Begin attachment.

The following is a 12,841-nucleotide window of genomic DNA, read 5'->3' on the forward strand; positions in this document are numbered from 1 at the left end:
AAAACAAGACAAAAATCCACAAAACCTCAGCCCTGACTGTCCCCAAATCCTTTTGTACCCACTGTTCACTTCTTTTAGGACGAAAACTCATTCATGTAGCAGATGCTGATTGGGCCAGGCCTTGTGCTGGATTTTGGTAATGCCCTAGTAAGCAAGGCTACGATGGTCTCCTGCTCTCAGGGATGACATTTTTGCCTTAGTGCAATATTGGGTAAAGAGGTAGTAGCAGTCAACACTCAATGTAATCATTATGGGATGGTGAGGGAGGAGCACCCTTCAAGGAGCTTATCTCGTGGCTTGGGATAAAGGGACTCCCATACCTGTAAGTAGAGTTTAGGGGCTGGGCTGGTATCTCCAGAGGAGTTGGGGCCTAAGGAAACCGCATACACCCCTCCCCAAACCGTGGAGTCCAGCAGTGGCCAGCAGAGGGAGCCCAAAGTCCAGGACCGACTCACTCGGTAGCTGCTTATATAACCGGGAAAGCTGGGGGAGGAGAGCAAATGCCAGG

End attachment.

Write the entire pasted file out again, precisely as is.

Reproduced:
The following is a 12,841-nucleotide window of genomic DNA, read 5'->3' on the forward strand; positions in this document are numbered from 1 at the left end:
AAAACAAGACAAAAATCCACAAAACCTCAGCCCTGACTGTCCCCAAATCCTTTTGTACCCACTGTTCACTTCTTTTAGGACGAAAACTCATTCATGTAGCAGATGCTGATTGGGCCAGGCCTTGTGCTGGATTTTGGTAATGCCCTAGTAAGCAAGGCTACGATGGTCTCCTGCTCTCAGGGATGACATTTTTGCCTTAGTGCAATATTGGGTAAAGAGGTAGTAGCAGTCAACACTCAATGTAATCATTATGGGATGGTGAGGGAGGAGCACCCTTCAAGGAGCTTATCTCGTGGCTTGGGATAAAGGGACTCCCATACCTGTAAGTAGAGTTTAGGGGCTGGGCTGGTATCTCCAGAGGAGTTGGGGCCTAAGGAAACCGCATACACCCCTCCCCAAACCGTGGAGTCCAGCAGTGGCCAGCAGAGGGAGCCCAAAGTCCAGGACCGACTCACTCGGTAGCTGCTTATATAACCGGGAAAGCTGGGGGAGGAGAGCAAATGCCAGG